Avril Tynan //
In 2010, Martha C. Nussbaum published Not for Profit: Why Democracy Needs the Humanities, a manifesto on the importance of arts and humanities education for social and political life. The role of critical thinking in global education policies is being undermined, she argues, by an emphasis on rote learning and the promotion of studies transparently related to economic production (122—143). Yet it is the humanities and liberal arts, she writes, that cultivate the life skills that global democratic societies hold so dear: “freedom of speech, respect for difference, and understanding of others” (141).
At the heart of Nussbaum’s manifesto is a call for greater imaginative training, cultivated through literature and the arts, that will teach students not about facts and functions but how to interpret, assess, and appreciate information. Although Nussbaum’s work has been criticized for the assumption that literature can “teach” us anything at all (Keen 2007), and for oversimplifying a supposed connection between literature, imagination and the cultivation of an “innate” capacity for empathy (Jurecic 2011; Pedwell 2014; Whitehead 2017), her ideas have a central role to play in the development of global humanities education and research. Indeed, the development and integration of “intensive narrative training” (Charon 2006, viii) in clinical medical education aims precisely to promote “more humane, more ethical, and perhaps more effective care” (vii).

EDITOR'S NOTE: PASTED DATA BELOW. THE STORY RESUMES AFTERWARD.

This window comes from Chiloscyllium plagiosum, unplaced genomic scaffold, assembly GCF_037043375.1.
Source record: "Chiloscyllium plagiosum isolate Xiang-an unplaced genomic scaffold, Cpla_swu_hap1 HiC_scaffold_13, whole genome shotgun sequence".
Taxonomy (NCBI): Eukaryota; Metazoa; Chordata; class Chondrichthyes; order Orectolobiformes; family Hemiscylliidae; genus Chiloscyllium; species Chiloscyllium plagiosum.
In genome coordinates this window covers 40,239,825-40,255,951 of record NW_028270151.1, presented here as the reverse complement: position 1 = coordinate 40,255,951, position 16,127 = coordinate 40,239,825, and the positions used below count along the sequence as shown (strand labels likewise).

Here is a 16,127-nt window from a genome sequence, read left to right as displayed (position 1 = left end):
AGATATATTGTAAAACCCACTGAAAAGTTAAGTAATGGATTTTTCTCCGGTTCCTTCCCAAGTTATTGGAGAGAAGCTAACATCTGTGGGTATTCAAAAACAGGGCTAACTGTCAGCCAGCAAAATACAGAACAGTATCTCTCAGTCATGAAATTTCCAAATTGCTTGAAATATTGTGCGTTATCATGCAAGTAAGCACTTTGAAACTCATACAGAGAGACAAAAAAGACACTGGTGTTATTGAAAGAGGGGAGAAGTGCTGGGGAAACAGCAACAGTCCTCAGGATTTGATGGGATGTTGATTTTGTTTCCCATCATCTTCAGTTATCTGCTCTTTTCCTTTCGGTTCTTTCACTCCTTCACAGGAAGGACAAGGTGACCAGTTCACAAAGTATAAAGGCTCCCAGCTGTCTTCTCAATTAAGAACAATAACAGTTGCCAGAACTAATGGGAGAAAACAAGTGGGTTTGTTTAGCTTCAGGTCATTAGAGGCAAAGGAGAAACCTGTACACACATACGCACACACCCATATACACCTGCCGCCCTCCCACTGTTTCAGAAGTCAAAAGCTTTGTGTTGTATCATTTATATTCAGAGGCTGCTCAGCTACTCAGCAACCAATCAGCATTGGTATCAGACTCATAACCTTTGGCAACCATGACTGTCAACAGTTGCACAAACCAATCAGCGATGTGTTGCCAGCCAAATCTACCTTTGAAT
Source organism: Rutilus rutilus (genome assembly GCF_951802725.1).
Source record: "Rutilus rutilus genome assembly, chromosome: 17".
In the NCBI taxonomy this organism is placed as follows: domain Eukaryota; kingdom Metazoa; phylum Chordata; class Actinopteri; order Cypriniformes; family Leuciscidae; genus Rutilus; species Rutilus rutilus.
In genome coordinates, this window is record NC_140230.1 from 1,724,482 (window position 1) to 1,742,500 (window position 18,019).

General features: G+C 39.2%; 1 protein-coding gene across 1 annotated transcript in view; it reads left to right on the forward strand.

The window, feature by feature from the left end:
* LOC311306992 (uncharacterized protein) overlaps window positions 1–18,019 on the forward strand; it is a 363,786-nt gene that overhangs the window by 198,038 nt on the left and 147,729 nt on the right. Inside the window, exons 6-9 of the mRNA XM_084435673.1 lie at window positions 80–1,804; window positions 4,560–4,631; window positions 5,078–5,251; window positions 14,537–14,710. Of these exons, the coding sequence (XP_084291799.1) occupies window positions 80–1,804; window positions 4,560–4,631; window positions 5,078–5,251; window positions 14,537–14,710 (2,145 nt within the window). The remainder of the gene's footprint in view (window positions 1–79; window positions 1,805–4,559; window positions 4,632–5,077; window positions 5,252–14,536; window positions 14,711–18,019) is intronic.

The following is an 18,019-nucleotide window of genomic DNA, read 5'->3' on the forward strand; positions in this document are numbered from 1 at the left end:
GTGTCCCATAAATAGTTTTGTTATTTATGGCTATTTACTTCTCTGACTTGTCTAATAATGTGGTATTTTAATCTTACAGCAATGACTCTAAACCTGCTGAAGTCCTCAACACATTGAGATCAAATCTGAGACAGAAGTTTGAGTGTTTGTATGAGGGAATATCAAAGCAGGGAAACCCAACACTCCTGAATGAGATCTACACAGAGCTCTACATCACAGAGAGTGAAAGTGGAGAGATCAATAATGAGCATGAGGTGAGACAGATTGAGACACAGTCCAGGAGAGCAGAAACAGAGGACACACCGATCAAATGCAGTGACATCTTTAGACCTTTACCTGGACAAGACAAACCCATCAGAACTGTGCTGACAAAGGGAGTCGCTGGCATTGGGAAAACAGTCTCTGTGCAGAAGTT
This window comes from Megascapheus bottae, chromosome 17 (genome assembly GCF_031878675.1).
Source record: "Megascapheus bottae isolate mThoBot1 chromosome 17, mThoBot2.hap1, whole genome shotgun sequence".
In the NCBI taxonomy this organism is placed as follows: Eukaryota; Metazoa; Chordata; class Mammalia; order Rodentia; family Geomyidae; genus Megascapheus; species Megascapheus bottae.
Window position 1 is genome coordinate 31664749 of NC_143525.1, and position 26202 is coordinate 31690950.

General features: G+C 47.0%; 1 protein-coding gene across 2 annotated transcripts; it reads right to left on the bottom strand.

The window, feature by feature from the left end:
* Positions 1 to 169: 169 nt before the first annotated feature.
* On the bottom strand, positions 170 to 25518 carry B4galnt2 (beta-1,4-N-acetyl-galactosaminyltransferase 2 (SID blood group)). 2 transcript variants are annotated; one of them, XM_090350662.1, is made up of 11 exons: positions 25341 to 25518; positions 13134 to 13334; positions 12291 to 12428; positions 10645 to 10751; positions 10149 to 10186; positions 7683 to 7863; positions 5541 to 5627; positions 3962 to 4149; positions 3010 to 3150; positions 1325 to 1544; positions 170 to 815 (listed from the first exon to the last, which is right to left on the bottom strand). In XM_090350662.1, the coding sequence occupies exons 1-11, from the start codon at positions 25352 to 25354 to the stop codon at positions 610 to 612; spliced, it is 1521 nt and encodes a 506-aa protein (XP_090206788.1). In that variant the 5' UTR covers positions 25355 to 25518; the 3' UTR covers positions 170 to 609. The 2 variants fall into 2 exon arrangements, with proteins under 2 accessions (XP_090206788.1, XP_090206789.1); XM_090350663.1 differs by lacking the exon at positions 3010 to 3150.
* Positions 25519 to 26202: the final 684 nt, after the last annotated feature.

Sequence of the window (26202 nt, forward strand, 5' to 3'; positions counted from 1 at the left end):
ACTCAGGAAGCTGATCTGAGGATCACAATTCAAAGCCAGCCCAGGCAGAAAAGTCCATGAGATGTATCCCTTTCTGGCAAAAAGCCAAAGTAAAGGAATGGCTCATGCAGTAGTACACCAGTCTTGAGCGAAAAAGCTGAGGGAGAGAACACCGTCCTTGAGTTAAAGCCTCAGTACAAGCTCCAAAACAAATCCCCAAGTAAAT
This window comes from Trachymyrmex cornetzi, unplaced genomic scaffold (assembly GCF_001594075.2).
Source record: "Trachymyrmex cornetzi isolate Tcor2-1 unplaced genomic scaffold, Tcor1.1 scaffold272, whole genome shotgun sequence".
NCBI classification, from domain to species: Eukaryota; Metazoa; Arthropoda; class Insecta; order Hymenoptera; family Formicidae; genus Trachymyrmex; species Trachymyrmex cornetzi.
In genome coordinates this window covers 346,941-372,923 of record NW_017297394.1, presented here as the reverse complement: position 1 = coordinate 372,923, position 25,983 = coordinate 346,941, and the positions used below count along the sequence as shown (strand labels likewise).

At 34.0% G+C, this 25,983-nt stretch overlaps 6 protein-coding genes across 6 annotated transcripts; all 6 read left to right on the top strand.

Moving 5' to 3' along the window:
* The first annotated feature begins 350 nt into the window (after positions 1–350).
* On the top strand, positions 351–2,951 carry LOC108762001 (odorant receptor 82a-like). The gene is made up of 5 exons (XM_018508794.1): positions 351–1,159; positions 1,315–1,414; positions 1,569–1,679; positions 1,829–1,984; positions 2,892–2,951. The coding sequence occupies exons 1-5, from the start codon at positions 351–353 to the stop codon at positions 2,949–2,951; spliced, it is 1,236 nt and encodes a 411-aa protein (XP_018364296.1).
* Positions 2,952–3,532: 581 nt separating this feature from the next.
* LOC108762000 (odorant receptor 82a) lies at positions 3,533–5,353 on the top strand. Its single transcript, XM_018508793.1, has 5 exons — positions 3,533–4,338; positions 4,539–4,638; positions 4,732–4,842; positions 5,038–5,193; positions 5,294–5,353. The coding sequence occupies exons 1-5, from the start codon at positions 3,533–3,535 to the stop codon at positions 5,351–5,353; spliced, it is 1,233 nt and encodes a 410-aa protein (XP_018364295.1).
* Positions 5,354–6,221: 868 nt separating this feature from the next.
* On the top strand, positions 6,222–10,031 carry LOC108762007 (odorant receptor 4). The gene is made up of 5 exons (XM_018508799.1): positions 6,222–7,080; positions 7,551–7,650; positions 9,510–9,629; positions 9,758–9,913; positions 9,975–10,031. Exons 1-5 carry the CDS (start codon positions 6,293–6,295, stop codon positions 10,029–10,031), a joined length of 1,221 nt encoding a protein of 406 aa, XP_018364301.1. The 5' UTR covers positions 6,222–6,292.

It is for these reasons that, when recently asked to deliver a creative workshop on narrative medicine, I turned to the role of imagination as a means of nurturing our approaches to caregiving in complex interpersonal situations. The workshop was organized by RéCITS, an international and transdisciplinary network on care hosted by the Universities of Montréal (Canada) and Bordeaux Montaigne (France) that aims to bring together literary, medical, artistic and cultural perspectives to animate new and creative discourses on care and caregiving. In this workshop, I challenged overly simplistic notions of narrative imagination that subsume the unique subjectivity of the Other. At the same time, I aimed to show how one’s own understanding of, and orientation in, the world can be transformed by the actions and reactions of others.